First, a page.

Researchers in the UK and USA have shed new light on the internal body clocks that operate our biological schedules. The body clock, also known as the circadian rhythm, is responsible for releasing molecules that signal the body that it is time sleep in the evening and wake up in the morning. New research suggests that some genes may predispose a person to a be morning person — or conversely a night owl. The authors also identified associations between waking up early and greater psychological well-being and a lower risk of mental disorders, such as schizophrenia and depression.
The study involved 250,000 American participants, whose genomes were analyzed by private company 23andMe, and 450,000 participants who were part of the UK Biobank study. All participants had previously completed a questionnaire that assessed whether they’re a “morning person” or an “evening person”. Their self-reported sleep-wake routines were confirmed with wrist-worn activity trackers that were used by 85,000 of the UK Biobank participants.
By looking at which genes were common among people who shared sleeping patterns, the researchers found hundreds of new genetic loci (regions), increasing the tally from 24 previously known loci to 351. These include genes that are known to play an important role in our body clocks, as well as genes expressed in the brain and in the retinal tissue in the eye.
“This study highlights a large number of genes which can be studied in more detail to work out how different people can have different body clocks. The large number of people in our study means we have provided the strongest evidence to date that ‘night owls’ are at higher risk of mental health problems, such as schizophrenia and lower mental well-being, although further studies are needed to fully understand this link,” Professor Mike Weedon, of the University of Exeter Medical School, who led the research, said in a statement.
The authors say that the retinal tissue connection may explain how the circadian rhythm resets each day in order to align itself with a 24-hour cycle. We use our eyes to make sense of our environment and navigate our surroundings, but sight isn’t all that they do. A previous study showed that photosensitive retinal ganglion cells present in the retina — the most complex part of the eye — act as sort of light meter, informing the body what time of the day it is. When humans aren’t exposed to light our circadian rhythms last longer than 24 hours leading to all sort of health problems.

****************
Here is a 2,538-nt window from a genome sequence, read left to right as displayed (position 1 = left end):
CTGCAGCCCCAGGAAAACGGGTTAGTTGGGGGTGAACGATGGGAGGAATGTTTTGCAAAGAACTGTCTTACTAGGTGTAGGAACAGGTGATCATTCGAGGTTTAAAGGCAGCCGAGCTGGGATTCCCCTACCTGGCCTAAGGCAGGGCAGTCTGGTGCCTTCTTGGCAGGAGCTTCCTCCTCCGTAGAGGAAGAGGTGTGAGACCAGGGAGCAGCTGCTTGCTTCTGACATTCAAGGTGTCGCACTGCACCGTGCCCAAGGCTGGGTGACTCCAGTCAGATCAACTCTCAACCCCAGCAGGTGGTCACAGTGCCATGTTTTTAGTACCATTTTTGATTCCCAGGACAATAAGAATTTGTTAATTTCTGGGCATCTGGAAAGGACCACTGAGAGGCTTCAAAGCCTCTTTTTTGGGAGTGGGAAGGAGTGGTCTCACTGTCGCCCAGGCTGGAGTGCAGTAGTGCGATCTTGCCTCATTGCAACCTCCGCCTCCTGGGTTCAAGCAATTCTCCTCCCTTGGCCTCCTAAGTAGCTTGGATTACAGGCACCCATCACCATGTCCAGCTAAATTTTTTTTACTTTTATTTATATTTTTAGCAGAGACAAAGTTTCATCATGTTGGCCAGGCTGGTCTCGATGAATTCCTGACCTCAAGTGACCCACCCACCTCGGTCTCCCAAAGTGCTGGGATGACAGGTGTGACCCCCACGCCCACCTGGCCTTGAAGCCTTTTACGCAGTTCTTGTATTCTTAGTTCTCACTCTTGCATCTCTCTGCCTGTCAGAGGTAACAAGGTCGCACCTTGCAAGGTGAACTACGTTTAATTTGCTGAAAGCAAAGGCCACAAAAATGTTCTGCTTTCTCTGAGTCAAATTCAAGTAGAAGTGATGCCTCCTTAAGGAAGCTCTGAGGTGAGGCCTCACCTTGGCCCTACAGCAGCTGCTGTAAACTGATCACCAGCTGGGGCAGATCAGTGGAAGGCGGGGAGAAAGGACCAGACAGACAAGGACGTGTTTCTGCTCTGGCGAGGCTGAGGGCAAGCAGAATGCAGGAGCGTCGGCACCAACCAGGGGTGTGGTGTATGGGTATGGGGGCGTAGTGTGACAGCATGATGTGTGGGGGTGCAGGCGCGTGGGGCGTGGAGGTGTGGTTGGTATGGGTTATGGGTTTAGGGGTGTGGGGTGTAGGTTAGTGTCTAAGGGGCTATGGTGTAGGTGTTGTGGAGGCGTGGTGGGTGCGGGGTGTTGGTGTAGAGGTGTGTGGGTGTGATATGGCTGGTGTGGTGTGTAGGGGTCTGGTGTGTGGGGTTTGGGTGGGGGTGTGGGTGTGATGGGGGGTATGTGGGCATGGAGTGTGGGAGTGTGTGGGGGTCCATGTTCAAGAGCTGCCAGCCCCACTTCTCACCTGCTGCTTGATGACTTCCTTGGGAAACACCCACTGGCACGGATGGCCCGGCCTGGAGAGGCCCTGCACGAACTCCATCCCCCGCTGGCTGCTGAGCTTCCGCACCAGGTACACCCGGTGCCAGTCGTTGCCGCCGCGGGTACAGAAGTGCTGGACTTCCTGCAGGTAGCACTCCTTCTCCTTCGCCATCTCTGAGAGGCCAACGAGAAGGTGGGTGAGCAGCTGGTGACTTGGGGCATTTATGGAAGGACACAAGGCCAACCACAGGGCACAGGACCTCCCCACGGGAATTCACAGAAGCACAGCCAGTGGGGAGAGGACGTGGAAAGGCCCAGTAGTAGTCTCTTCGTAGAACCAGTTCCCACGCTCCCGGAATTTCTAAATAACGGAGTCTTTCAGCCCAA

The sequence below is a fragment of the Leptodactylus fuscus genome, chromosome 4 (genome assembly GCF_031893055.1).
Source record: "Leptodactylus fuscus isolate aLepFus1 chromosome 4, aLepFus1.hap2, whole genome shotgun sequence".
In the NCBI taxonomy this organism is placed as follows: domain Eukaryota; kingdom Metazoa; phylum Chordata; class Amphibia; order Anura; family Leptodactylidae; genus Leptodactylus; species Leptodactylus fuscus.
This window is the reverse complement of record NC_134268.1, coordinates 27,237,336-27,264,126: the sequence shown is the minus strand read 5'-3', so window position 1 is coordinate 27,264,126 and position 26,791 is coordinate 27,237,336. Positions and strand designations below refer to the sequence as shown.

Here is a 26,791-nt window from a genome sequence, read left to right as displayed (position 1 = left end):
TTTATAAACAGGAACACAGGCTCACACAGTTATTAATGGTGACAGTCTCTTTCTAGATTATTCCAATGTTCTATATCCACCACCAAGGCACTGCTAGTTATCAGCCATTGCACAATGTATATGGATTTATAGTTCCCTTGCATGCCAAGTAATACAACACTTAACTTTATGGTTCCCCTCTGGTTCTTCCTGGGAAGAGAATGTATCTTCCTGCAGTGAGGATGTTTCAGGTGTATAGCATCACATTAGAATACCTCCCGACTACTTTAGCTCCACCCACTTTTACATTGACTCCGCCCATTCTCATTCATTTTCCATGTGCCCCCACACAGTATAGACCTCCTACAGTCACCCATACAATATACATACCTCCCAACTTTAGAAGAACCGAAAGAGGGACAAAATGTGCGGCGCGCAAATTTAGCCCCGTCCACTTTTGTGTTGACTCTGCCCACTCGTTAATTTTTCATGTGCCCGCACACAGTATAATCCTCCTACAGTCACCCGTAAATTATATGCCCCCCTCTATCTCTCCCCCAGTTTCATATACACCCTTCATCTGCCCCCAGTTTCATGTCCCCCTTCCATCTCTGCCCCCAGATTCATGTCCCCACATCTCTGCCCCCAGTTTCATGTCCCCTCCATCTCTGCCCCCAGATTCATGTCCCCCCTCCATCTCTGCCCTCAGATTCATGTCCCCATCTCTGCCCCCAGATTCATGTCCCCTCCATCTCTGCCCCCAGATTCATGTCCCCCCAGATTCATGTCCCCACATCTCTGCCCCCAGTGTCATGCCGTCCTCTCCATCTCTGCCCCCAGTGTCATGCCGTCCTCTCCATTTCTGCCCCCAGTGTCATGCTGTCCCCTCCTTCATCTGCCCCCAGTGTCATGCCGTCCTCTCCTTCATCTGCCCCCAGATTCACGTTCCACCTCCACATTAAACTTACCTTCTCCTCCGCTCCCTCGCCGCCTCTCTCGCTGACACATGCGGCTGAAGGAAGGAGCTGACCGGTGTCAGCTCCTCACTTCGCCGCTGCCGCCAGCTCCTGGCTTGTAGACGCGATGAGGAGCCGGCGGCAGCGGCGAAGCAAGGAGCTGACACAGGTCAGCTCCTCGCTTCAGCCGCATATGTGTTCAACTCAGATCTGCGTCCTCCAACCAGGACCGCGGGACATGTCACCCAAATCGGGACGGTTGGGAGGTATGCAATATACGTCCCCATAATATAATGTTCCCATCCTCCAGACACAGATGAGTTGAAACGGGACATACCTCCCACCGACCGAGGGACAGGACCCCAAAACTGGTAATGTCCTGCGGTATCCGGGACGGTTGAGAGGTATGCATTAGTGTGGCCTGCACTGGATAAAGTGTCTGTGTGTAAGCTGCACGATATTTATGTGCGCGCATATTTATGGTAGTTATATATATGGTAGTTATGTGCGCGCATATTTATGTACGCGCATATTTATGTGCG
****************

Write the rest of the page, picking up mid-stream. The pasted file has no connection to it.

According to the present work published in Nature, the newly identified gene variants could shift a person’s natural waking time by up to 25 minutes. These genetic regions influence the timing of sleep, but not its quality or duration.
However, lifestyle factors such diet, exposure to artificial light, and our jobs seem to play a more important role than genes. The fact remains, though, that if some people are truly predisposed to be night owls, then every little thing can add up to produce significant effects. And all of this could be important since the authors claim that people who stay up at night are more predisposed to mental health conditions such as schizophrenia and depression.
“We know that there are links between how the body clock functions and our health and wellbeing but, to date, we have understood little about the part genetics plays. Now, with the help of publicly funded datasets like UK Biobank, researchers are able to study on an unprecedented scale, the interplay between the genetics of the body clock and the risk of mental health conditions such as schizophrenia and depression. This study provides valuable new insights which we hope will lead to more effective interventions for those most at risk,” Dr. Rachael Panizzo, Programme Manager for Mental Health and Addiction at the Medical Research Council, said in a statement.
“By understanding the genetics of sleep and activity timing in the general population, we also gain insights into potential avenues of therapy for individuals with more extreme conditions, such as those with advanced or delayed circadian rhythm disorders,” Co-lead author Dr. Jacqueline M Lane, of the Massachusetts General Hospital Department of Anesthesia, added.